• Basically anything business related. Like “Businesslunch”, “Manager”, “Senior Partner”, “Assistant Manager”, etc. There are tons of ways to express this in German without using English words.

But wait, Stadden, says the twelve-year-old white girl on study abroad with her high-pitched valley girl voice, English has stolen a bunch of words from other languages, mostly French, and there are a lot of ones from German, as well!

Yes, Britnayy (I gave her a name), I’d elucidate, but English also began as a slang language so it’s natural it had to steal words from other languages, plus Great Britain was invaded by the French and Romans so we have a bunch of words from them, and every language borrows words from other languages to have different levels of speech, which is entirely fine in my book since I’m a snobby elitist wannabe. But, I would add, English also didn’t have a way to express many of these words.

For example, how do you form a word so convenient as Schadenfreude in English? Damagehappiness? It’s silly. The German one is just fine and it confuses your unenlightened friends.

Or, for another example, Gestalt. A great word to use, since if you say it with enough confidence, anyone who asks you what it means instantly looks stupid and you’ve won any argument. It’s just a nice, neat package.

Or, for another example, this time from French, almost all the words for cooked foods in English are from French. Think of pig (German) vs pork (French), cow (German) vs beef (French). Thanks to William the Conqueror, the lowly Anglo-Saxons raised the animals, which the French then cooked. Anglo-Saxons used one word to describe an animal both cooked and live, while the French used one word likewise. But as English developed and culinary traditions came from France, generally, there was a divergence and we began to opt for German words for live animals and French words for the meats they produce. Fun fact.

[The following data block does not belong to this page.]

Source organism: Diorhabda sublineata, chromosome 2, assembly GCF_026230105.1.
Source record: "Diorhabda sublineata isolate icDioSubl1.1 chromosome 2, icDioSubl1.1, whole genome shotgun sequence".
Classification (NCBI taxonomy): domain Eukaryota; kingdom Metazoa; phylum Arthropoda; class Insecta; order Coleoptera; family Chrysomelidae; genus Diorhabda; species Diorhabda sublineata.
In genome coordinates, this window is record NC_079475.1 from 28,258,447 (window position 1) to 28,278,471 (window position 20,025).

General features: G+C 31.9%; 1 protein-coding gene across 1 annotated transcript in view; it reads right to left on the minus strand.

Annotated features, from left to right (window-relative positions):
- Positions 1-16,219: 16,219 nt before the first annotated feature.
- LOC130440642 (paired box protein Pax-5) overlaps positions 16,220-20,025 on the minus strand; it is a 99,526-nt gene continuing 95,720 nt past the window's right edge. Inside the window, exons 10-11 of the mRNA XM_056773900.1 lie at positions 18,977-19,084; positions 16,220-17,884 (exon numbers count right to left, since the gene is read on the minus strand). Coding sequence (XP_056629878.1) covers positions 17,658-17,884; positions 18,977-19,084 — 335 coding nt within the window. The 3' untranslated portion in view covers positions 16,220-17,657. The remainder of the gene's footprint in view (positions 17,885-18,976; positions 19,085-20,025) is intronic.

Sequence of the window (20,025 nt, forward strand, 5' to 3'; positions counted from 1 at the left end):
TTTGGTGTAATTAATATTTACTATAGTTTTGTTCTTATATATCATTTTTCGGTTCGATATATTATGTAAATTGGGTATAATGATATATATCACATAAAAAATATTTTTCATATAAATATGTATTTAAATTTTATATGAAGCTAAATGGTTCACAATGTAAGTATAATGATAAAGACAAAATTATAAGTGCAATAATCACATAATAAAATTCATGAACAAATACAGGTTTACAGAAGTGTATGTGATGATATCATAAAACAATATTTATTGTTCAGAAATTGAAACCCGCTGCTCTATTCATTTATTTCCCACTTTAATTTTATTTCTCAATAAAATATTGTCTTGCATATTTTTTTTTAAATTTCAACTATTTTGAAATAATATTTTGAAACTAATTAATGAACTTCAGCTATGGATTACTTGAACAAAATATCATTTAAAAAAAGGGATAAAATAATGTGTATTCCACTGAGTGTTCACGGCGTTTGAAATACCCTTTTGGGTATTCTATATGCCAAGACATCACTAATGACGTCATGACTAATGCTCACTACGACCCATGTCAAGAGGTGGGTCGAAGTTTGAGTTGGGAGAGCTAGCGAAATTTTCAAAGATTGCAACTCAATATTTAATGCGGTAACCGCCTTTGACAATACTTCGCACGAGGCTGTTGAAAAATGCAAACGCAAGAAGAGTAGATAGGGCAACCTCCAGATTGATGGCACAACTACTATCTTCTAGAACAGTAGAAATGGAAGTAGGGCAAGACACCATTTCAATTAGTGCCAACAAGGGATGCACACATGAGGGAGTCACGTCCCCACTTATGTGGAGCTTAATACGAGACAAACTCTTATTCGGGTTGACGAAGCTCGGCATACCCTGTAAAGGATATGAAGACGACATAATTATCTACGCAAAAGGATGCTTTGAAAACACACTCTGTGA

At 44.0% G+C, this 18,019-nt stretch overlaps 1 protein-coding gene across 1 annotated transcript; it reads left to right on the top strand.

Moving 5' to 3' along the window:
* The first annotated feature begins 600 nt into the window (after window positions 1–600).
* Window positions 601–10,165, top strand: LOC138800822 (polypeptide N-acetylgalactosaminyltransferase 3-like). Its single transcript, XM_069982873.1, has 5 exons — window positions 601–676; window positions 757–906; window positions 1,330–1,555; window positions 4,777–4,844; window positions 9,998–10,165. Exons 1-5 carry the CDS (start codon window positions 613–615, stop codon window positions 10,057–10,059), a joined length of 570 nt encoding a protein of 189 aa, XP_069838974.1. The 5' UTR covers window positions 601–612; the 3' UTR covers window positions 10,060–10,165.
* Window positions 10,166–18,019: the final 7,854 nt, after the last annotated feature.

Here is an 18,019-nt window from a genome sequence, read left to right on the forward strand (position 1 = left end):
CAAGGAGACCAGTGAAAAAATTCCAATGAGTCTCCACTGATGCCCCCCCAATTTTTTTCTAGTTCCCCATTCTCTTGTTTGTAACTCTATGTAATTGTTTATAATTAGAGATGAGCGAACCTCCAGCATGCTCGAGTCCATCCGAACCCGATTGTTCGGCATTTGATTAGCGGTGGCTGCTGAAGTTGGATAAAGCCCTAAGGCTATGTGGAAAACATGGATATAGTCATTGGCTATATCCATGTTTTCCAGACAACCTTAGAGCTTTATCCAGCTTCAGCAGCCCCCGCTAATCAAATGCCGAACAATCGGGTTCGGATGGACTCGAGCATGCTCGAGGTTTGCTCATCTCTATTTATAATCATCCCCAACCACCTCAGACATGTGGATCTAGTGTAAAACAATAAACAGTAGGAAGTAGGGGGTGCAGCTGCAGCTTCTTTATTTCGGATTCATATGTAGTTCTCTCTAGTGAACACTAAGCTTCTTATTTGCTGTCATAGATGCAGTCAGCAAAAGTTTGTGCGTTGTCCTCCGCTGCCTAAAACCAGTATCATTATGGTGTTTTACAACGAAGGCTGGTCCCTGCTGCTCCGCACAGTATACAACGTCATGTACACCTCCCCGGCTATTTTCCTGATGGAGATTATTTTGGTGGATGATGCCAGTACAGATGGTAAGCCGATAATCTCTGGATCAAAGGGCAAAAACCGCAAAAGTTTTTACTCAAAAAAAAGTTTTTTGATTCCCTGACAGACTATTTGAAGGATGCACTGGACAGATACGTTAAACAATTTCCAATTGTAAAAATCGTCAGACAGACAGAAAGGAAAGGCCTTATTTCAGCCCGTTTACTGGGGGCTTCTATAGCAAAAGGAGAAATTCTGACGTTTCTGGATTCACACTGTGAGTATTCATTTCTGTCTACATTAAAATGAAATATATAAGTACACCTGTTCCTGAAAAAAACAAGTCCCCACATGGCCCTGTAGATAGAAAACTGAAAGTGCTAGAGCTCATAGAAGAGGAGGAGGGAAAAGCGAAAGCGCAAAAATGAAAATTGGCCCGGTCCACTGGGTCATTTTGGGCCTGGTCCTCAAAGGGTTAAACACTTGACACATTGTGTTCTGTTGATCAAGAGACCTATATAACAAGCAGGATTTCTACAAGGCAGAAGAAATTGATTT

But again, we don’t have words for these concepts in English, or they’re too clumsy in our own word formation system to make them useful. For this reason, I accept some but not all borrowings.

It’s entirely fine that English is cool and hip, and that some words get borrowed here and there like we do from all languages, but at the same time I think there’s a point at which it begins to make the language it is borrowed into less valuable and less beautiful.

There is also one other reason I can sort of accept the use of English words in other languages: Much of our borrowed vocabulary in any language depends on the context in which it is used. The reason so many French words exist in German is that the French were the ones who developed diplomacy as we know it today (since they were always retreating), and French was the hip language for a few hundred years. Thus, many official terms in German applying to diplomacy and correspondence are French, since they used the French words in that context. Or in Russian, virtually all words for art are from French, since Peter the Great was obsessed with making Russia a European power, even to the point of changing the word base. In addition, all the nobility spoke English, French, and German to each other (this is why Tolstoy’s What Is Art?, written in Russian, features extensive sections in the original German, French, and English without translation; he was basically saying, “If you can’t read all these without a translation, you don’t deserve to be reading what I have to say”).

So even though I’m bitching that English is destroying everything, there is precedent for it and some language (probably French again based on birth rates but also the French suck can I get an Amen) will throw all its words into everyone else’s languages, just like Persian, Greek, Latin, French, German, and English have already. So maybe I’m being a bit unfair. But at the same time, I feel bad that English is changing the word base so drastically in so many languages.

On a final note, let’s just hope the language that begins adding words to other languages once they take over as the international leaders isn’t Finnish. There’s only one word from Finnish in English, ‘sauna’ (fun fact). And why do we need any more? Who needs ‘hypptyyntyydyts’ (‘wedding night intention news’) or ‘yhdeksankymmentakolme’ (’93’). Yeah, I’ll pass.

(Finnish words from http://thefinnishteacher.weebly.com/the-10-best-wordsphrases-in-the-finnish-language.html and http://www.expat-finland.com/living_in_finland/finnish_language.html )